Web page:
Call to ensure that Aberdeen airport is not left behind

SNP and Green Ministers must restore Aberdeen airport's status as a national travel corridor, after it was "revoked" from a 20-year Scottish strategy.

By John A. MacInnes
Friday, 25th March 2022, 8:43 am
Aberdeen airport
Aberdeen airport

The fourth National Planning Framework (NPF4) is due to be approved at the Scottish Parliament this year.

Aberdeen featured in the last "spatial strategy" which airport chiefs described as "important for investor confidence and the ability of airports to develop and decarbonise."

But no mention of that status has been made in the new framework.

Glasgow Prestwick airport

Operator AGS has written to the parliament's economy committee arguing that it is "imperative" the final NPF4 restores Aberdeen as a designated national development.

North East region Scottish Conservative MSP Douglas Lumsden said: "At present, we are lagging behind other OECD countries in connectivity.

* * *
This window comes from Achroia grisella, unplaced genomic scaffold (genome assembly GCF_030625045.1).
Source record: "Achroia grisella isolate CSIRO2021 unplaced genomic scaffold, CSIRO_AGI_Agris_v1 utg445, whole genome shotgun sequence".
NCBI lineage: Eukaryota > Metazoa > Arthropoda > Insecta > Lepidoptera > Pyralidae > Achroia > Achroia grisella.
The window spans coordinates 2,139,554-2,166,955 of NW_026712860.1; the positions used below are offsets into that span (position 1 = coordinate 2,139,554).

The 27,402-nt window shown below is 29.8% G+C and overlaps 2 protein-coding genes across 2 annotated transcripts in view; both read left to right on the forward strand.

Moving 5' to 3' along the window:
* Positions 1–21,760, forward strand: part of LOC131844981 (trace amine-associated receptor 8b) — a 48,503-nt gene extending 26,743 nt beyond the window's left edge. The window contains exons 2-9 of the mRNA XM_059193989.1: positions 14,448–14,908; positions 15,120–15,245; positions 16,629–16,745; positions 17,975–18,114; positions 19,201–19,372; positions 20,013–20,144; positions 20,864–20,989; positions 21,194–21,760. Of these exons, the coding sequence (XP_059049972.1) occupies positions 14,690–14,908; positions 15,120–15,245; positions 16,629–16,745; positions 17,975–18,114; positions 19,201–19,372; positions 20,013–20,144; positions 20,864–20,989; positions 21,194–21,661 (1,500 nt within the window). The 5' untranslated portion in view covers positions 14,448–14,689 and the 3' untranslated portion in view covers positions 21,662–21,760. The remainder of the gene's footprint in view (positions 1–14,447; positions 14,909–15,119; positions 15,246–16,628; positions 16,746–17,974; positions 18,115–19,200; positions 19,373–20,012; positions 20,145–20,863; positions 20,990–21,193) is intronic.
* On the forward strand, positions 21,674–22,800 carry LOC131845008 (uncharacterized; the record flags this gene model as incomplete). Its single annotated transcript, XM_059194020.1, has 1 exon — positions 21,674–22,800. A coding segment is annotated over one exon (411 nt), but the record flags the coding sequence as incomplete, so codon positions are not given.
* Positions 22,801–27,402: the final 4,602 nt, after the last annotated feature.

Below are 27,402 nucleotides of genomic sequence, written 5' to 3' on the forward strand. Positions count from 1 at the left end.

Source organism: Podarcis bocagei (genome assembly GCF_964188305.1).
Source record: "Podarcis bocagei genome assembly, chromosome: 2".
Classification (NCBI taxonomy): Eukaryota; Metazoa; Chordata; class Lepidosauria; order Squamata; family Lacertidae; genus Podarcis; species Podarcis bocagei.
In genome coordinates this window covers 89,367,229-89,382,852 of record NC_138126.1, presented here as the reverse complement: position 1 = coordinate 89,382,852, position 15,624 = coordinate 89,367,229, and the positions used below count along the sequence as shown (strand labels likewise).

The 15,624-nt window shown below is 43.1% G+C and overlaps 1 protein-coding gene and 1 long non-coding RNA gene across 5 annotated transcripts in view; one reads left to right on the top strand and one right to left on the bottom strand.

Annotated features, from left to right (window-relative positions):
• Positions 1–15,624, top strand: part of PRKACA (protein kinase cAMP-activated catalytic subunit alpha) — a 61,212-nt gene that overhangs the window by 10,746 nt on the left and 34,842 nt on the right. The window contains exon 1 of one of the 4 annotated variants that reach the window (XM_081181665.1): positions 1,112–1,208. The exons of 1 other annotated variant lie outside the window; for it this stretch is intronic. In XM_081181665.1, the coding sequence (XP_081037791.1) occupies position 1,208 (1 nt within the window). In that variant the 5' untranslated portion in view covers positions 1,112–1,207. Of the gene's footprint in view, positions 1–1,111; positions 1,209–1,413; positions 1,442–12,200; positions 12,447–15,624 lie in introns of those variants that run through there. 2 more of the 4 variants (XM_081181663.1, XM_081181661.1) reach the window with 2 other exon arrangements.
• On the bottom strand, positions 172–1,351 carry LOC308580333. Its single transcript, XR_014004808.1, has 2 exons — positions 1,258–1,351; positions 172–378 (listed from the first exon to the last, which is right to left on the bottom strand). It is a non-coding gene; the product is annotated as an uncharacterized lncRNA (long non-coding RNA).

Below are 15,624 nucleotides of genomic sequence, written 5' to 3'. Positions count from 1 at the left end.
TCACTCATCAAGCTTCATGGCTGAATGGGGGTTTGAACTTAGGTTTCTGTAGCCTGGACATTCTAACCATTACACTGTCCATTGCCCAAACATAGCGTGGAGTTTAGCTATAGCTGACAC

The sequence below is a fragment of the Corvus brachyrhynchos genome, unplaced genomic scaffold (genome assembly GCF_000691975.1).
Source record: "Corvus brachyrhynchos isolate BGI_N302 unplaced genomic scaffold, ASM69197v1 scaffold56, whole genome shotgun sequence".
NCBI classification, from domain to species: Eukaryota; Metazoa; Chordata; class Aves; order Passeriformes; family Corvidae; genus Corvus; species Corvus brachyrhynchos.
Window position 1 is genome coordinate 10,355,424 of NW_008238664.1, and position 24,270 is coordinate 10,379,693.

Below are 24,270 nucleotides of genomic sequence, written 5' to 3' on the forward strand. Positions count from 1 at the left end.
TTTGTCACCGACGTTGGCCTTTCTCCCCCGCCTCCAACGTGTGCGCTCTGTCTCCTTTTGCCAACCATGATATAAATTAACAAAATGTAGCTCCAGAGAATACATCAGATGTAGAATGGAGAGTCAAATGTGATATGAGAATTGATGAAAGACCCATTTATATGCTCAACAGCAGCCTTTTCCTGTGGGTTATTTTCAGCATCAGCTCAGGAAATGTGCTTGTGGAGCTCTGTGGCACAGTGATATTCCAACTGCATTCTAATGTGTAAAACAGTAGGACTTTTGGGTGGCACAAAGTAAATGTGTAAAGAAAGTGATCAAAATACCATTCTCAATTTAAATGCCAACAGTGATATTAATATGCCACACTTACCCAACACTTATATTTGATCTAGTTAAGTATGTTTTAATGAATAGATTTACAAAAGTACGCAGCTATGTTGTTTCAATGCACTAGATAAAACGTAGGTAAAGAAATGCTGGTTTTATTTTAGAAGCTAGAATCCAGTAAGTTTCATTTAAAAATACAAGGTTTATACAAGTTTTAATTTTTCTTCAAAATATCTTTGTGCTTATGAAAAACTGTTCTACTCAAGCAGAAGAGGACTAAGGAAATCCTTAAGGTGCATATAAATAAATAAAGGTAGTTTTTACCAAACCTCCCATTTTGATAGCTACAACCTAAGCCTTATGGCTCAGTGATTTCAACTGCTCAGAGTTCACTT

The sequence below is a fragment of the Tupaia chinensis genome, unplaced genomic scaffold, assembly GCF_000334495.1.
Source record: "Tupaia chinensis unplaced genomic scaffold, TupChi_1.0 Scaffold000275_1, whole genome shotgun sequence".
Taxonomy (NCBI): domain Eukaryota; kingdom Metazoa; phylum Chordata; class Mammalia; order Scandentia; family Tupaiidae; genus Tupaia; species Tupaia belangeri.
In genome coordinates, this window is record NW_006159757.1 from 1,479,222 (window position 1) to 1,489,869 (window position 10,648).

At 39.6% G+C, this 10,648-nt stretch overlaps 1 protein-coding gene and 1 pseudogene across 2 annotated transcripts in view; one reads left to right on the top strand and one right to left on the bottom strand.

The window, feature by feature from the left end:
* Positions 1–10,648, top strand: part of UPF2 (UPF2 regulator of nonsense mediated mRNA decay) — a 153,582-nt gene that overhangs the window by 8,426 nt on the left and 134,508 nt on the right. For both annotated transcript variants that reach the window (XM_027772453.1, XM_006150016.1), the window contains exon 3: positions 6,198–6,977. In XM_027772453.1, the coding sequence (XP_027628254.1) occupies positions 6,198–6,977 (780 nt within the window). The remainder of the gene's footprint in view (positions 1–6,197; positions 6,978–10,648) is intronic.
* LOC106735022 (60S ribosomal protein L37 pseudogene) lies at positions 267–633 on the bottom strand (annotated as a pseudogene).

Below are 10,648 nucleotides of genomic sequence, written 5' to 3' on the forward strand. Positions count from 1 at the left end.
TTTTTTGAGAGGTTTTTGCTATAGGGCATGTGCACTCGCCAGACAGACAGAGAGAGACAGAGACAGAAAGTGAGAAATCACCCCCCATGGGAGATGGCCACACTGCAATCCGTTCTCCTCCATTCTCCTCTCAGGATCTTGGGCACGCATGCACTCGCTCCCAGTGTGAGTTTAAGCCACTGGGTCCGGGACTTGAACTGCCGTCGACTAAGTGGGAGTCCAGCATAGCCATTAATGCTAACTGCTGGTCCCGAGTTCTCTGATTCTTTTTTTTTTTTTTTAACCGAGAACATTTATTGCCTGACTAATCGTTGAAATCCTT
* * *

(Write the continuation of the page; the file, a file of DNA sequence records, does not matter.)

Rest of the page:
"There is a great opportunity here to recognise and develop regional airports like Aberdeen.

"Aviation connectivity will only become more important for the North East, if we are to develop Aberdeen as the green energy capital of Europe, and fully harness the potential of freeports.

"But, as is ever the case for this SNP-Green government, the potential for growth and jobs is ignored.

"One might ask what has happened between the start of the process and this draft, and whether the Greens have exerted undue influence.”

It follows a Westminster report that criticised the "distortion" made when the Scottish Government backed Prestwick Airport with £45m during the pandemic, while competing airports received no Covid cash.

Scottish Affairs Committee member Andrew Bowie, Tory MP for West Aberdeenshire and Kincardine, said: "It is unacceptable to erase Aberdeen from the spatial strategy — effectively removing it from national planning consideration for a generation.

"During the pandemic, regional airports like Aberdeen struggled as much as any others. Job losses, route cutting and economic uncertainty affected them all.

"But there was no help for some, while the SNP were content to throw good money after bad elsewhere."